Small businesses play a pivotal role in the Canadian economy. To encourage entrepreneurship, the CRA has implemented a bevy of tax incentives that allow small business owners to deduct a number of start-up costs as business expenses. We have listed all the frequently asked questions regarding start-up cost deduction to help you sail through this tax season. Buckle up and claim what you deserve.
What’s the start-up cost?
A start-up cost is the total amount of money you invest on your business for it to take off. Let’s say that you are starting an online chocolate business, the cost of ingredients, ads, packaging, and logistics could all add up to start-up costs. To be eligible for tax deduction, start-up costs need to be incurred in the same tax year, in which your business started, but after the business’s official start date.
How to determine the “official start date”?
The official start date isn’t the day you register your business; nor is it necessarily the same day as the start of the lease for your venue. As far as the CRA is concerned, the official start date should be the one on which you conduct significant activity in an attempt to make a profit. Take the online chocolate business again as an example. The day you purchased all the necessary kitchen equipment could be considered the official start date was given that equipment is an important step to kick off the business. In other words, the official start date isn’t a date on a document but, rather, the day on which the business owner takes initiative to make a profit.
Other examples of an official start date include but are not limited to the day:
- when the construction of a venue begins
- when the inventory is purchased
- when employees are hired
- when initial acquisition equipment, materials, or other supplies are made
- when contracts are negotiated and agreements are made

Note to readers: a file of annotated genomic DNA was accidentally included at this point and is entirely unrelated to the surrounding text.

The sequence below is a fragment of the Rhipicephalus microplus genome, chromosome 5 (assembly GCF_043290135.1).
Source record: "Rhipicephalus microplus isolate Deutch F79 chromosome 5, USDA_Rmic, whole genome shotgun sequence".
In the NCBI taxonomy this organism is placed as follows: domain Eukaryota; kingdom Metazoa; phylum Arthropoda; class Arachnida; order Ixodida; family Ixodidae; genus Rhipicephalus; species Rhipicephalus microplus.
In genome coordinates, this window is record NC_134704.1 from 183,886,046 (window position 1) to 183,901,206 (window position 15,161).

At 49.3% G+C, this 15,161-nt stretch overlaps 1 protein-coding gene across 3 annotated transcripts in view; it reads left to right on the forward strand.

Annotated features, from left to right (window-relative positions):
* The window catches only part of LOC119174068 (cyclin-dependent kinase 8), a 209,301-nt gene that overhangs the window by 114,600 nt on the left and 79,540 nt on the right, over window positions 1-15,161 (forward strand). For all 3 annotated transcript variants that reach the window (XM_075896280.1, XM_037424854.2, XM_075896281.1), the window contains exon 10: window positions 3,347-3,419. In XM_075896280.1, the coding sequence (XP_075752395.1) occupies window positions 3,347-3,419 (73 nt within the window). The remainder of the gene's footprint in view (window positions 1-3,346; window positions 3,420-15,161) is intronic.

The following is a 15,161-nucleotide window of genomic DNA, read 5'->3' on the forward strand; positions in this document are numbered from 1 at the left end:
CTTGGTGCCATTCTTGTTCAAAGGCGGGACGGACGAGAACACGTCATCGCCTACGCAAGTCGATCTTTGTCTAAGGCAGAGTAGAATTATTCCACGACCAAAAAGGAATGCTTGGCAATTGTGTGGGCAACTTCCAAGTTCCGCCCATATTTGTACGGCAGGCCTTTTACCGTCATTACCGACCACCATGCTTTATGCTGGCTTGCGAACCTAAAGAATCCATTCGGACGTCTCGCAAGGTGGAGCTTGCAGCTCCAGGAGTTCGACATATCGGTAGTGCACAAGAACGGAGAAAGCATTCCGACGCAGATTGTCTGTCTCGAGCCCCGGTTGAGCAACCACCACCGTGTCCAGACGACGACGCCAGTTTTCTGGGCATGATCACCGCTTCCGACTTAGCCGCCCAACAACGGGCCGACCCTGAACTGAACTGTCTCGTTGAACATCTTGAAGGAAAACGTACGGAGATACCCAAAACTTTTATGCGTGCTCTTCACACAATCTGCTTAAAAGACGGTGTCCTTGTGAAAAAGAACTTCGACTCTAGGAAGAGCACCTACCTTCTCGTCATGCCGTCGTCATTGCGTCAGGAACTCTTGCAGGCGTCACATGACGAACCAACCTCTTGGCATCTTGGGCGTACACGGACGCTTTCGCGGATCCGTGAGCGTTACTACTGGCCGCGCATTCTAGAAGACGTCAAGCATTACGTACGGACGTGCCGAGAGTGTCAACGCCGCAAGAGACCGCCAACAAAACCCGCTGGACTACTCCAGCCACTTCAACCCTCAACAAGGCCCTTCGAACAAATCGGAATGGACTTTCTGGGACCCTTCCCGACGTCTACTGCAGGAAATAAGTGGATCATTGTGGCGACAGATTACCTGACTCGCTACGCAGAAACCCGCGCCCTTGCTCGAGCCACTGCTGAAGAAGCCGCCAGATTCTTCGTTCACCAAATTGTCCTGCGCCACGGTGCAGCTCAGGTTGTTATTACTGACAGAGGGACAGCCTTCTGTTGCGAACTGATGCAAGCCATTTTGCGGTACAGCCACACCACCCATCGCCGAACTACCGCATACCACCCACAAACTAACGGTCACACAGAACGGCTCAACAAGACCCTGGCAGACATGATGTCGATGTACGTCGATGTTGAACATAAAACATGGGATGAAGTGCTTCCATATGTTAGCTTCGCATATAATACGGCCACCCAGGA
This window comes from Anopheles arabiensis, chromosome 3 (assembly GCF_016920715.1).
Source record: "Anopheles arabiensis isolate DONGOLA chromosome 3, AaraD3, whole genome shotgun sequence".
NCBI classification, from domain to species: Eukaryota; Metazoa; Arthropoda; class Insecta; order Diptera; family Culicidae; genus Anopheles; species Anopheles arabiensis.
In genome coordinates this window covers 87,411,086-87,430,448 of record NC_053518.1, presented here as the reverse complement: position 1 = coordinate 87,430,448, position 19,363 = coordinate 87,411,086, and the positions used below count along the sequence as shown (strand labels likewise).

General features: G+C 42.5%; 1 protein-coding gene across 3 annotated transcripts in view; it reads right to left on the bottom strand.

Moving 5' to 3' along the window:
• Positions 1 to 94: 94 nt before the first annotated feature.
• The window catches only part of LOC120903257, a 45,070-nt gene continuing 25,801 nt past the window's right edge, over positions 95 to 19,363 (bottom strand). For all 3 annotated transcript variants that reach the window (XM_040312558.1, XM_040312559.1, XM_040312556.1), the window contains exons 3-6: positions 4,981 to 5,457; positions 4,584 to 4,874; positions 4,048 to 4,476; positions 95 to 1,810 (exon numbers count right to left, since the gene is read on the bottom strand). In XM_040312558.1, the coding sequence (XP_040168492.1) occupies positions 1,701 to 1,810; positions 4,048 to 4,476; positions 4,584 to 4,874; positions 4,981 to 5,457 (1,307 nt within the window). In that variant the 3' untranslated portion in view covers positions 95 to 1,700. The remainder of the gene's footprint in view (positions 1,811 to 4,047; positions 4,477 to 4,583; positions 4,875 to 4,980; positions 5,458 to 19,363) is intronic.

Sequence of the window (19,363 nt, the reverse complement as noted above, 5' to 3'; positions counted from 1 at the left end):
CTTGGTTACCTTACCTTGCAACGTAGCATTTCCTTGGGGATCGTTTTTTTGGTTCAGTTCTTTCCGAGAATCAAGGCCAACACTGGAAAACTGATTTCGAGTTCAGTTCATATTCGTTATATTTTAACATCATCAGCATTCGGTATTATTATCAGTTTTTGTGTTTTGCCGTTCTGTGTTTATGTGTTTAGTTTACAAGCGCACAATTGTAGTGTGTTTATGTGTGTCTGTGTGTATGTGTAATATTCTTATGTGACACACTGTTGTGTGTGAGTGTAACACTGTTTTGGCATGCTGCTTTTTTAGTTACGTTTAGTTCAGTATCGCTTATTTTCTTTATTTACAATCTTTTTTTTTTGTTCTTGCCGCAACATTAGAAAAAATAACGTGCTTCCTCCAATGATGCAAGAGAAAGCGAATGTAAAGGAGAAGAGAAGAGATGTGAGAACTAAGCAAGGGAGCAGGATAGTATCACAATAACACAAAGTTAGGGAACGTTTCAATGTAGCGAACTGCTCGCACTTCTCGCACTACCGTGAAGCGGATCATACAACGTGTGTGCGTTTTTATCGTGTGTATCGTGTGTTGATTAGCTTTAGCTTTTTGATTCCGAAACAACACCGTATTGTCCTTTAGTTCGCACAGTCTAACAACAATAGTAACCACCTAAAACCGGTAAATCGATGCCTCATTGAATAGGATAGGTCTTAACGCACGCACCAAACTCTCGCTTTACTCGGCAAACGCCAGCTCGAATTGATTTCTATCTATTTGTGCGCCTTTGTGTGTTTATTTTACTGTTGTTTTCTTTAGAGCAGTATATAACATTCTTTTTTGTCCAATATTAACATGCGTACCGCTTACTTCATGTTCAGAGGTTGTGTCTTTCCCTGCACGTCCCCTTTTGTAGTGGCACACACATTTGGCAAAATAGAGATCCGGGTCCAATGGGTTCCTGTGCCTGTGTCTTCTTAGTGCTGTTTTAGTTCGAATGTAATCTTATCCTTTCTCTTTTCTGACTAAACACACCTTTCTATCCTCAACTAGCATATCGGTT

- when the business was advertised for the first time
Please be advised that any costs incurred prior to the official start date will not be considered as eligible expenses for a tax deduction.
What kind of expenses can be included in the start-up cost?
Any reasonable expenses made to initiate, maintain, and scale up the business are considered start-up costs, eligible for deductions. That said, please do not risk substituting or compounding any personal expenses to reduce your chance of an audit.
Examples of legitimate business expenses include but are not limited to: supplies, legal and professional consultation fees; motor vehicle expenses, insurance, phone and utility bills, license fees, business rents or mortgage, and property taxes, office fees, and advertising expenses.
Can I transfer personal or other properties/assets to my business?
By all means. You can transfer ownership of such personal assets as computers,· motor vehicles, or real property to your business in the first year and claim them on your taxes.
If you decide to transfer assets or properties, you need to transfer them at their Fair Market Value for tax purposes and track the fluctuations in their values.
How does Fair Market Value work?
Transferring assets to your business is fairly straightforward if your business is a sole proprietorship. The Income Tax Act dictates that assets are transferred at their Fair Market Value (FMV). This means that the CRA considers the sales of assets are at a price equal to their FMV at the time of transfer. If the FMV is significantly higher than the original value at the time of purchase, the increase needs to be reported in your income tax return as a capital gain. As for your business, it can claim the capital cost allowance on the assets at their FMV.
For a Canadian partnership or corporation, properties and assets can be transferred under an elected amount that may differ from FMV when certain conditions are met.
Starting a business can be daunting and exhilarating at the same time. Reliable advice from professionals will certainly take the edge off. Throughout the last fifteen years, Ke Wang CPA has devoted to provide our clients with peace of mind. We believe in business as mutual growth and pride ourselves for having thrived along with our clients. As our motto goes, make time for wealth, for wealth won’t make time; leave the rest to us, make time for what makes your heart sing, and leave the bureaucratic hokum to us. For more information regarding starting your own business venture, call us at: (416) 551-0555
In the interim, take care, and stay well!